The last two impeachment investigations of the past half-century began with a third-rate burglary and an extramarital affair. They quickly expanded to question the credibility and ethics of the president but never touched on the U.S.’ national interests in the weightiest geopolitical confrontations of their eras.
The sober, just-the-facts testimony of two previously little-known diplomats Wednesday left no doubt that the investigation into President Donald Trump’s actions is fundamentally different. Trump had a choice between executing his administration’s own strategy for containing Russia or pursuing a political obsession at home. He chose the obsession
In an otherwise divided Washington, one of the few issues of bipartisan agreement for the past six years has been countering Russian President Vladimir Putin’s broad plan of disruption. That effort starts in Ukraine, where a hot war has been underway in the east for five years and a cyberwar underway in the capital, Kyiv.
It is exactly that policy that Trump appears to have been discarding when he made clear, in the haunting words attributed to Gordon Sondland, who parlayed political donations into the ambassadorship to the European Union, that “President Trump cares more about the investigation of Biden” than about Ukraine’s confrontation with Putin’s forces.
It was perhaps the most telling, and to some the most damning, line of the torrent of revelations in the past two months — the distillation of an internal argument inside the Trump administration that Trump’s closest aides have endeavored to keep hidden.
That single line, relayed by William Taylor, the avuncular, experienced diplomat sent back to Kyiv last May by Secretary of State Mike Pompeo, encapsulated the now-obvious truth that Trump had little interest in the central national security strategy that his own administration published in late 2017.
That strategy ostensibly reoriented U.S. diplomacy from an 18-year focus on counterterrorism to a new approach to the world’s two “revisionist powers,’’ Russia and China. Each poses very different challenges to the United States.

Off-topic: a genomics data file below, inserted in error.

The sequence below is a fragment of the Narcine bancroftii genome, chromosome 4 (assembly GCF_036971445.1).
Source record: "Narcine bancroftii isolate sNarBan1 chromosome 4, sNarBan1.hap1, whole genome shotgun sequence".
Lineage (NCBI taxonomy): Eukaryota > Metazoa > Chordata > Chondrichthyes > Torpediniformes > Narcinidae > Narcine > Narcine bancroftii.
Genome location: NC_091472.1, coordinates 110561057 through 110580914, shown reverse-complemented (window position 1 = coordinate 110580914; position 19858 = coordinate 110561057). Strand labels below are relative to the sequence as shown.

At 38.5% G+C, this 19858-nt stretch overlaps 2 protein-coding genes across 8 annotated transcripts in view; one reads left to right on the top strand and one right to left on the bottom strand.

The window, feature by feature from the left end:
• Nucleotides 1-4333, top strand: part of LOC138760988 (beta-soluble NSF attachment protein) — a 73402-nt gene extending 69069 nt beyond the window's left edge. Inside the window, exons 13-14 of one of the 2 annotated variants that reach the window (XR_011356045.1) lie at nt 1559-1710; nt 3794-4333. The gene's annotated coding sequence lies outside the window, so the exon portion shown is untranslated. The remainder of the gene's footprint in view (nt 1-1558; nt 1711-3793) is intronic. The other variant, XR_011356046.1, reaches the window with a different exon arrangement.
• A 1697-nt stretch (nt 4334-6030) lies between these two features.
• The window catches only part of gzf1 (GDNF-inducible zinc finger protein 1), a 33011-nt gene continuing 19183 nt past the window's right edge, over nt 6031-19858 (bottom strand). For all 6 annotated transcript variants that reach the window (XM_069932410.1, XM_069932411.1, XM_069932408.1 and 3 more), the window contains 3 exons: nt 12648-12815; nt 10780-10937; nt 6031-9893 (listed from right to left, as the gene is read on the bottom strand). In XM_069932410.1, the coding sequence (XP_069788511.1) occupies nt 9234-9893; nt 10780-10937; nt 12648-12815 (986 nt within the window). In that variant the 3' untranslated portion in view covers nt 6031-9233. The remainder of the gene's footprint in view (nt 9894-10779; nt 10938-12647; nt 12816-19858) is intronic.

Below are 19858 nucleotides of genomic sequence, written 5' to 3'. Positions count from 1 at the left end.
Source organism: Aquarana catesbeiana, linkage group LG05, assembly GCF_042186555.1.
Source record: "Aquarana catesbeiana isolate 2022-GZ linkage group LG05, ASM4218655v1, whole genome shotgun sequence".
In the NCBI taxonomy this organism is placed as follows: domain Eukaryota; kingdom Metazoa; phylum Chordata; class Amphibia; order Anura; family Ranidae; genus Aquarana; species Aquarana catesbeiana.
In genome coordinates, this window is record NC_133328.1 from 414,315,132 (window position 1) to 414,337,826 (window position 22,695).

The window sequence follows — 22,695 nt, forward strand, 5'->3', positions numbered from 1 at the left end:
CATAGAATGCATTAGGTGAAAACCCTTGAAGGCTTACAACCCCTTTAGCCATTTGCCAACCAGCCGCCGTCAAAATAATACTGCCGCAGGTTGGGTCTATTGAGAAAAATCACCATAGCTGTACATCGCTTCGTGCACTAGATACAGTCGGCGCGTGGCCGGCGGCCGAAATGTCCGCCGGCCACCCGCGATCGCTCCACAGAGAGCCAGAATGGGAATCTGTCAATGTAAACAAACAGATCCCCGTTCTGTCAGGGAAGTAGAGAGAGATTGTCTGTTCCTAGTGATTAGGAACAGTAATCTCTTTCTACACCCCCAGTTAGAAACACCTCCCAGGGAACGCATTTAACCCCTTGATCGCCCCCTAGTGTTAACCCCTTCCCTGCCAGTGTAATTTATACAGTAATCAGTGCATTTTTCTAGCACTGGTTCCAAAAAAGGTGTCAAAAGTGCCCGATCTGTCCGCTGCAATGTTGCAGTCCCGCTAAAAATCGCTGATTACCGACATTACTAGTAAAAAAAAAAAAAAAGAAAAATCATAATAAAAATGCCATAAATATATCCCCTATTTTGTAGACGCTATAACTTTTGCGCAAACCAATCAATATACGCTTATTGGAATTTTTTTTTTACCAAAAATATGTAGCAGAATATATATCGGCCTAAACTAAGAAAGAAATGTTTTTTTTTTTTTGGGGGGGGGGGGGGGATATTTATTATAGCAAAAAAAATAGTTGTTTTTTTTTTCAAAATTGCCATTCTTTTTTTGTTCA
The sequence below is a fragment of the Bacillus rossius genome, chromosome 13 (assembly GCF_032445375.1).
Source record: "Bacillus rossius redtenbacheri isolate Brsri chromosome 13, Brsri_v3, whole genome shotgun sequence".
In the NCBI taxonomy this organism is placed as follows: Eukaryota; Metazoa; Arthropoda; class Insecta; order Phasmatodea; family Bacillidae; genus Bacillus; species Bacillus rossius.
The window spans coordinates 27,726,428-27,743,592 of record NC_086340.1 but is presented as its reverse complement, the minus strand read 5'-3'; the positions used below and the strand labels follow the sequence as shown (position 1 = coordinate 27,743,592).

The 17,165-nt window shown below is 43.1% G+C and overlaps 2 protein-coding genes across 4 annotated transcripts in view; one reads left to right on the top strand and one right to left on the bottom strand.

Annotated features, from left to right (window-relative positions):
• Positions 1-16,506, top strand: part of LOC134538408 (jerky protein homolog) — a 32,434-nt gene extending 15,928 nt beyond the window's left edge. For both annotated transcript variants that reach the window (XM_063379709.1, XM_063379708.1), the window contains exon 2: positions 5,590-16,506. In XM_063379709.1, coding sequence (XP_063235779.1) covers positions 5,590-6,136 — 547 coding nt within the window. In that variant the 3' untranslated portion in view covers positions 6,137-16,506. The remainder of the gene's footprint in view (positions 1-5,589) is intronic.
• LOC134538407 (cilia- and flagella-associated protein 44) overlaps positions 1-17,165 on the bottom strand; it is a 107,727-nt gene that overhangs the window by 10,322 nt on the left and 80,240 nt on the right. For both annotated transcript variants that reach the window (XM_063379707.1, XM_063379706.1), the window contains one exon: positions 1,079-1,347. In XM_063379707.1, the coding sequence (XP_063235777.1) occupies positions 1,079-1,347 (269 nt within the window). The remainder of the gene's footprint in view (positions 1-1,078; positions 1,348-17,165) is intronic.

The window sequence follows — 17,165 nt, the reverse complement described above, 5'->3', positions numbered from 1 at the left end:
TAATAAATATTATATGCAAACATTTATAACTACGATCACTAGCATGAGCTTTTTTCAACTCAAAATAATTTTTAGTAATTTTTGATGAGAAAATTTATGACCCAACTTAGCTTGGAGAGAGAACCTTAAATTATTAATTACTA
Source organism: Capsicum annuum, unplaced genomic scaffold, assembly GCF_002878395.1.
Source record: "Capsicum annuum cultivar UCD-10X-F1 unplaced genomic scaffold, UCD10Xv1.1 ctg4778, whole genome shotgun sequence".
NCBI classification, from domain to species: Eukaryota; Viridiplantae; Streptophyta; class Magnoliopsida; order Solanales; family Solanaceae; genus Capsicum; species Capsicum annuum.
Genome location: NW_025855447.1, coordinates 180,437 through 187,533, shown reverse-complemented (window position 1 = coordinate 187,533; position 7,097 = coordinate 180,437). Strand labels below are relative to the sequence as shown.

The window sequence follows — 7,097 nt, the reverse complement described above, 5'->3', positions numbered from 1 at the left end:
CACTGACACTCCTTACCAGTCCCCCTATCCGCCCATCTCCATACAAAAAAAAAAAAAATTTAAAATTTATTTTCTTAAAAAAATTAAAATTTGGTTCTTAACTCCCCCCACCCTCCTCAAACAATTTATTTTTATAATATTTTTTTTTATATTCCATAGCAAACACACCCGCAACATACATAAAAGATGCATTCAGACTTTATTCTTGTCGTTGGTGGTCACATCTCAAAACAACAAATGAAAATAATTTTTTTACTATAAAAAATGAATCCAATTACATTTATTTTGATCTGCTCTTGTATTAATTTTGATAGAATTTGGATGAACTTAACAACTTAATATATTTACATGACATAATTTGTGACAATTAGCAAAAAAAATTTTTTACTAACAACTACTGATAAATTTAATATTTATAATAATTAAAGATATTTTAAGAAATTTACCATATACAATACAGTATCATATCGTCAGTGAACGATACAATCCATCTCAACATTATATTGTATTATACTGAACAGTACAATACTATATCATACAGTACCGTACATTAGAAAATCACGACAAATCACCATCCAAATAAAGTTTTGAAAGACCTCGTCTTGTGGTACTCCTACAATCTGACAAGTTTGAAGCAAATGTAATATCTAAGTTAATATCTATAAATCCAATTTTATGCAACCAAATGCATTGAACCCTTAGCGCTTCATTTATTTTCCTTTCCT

Taylor, a veteran — first of Vietnam and then of the Cold War and its messy aftermath — has devoted much of his career to building fragile democracies from the ruins of the Soviet Union. Those who know him said they do not know his politics. So it was no surprise when he cautioned the committee that he had no desire to take part in impeachment proceedings.
“I am not here to take one side or the other or to advocate for any particular outcome of these proceedings,’’ he said, a line that brought visible skepticism from those on the committee who believe he epitomizes the diplomatic “deep state.” Instead, Taylor, who served as ambassador to Ukraine under the George W. Bush administration, portrayed himself as a “fact witness” who had just returned from the Donbass, the eastern area of Ukraine where 14,000 people have already died.
But his facts led him to a pretty politically charged conclusion. “I think it’s crazy to withhold security assistance for help with a political campaign,” Taylor said. When pressed to explain what he meant, Taylor added that because “that security assistance was so important for Ukraine as well as our own national interests, to withhold that assistance for no good reason other than help with a political campaign made no sense.”
“It was counterproductive to all of what we had been trying to do,” he added. “It was illogical. It could not be explained. It was crazy.”
The issue is explained away by Taylor’s superiors in the State Department and the White House, who argue that the story of withheld aid is a political concoction. Ultimately, the funds were released. It was like paying your credit bill on the last day possible — in this case, the deadline was the end of the government’s fiscal year on Sept. 30.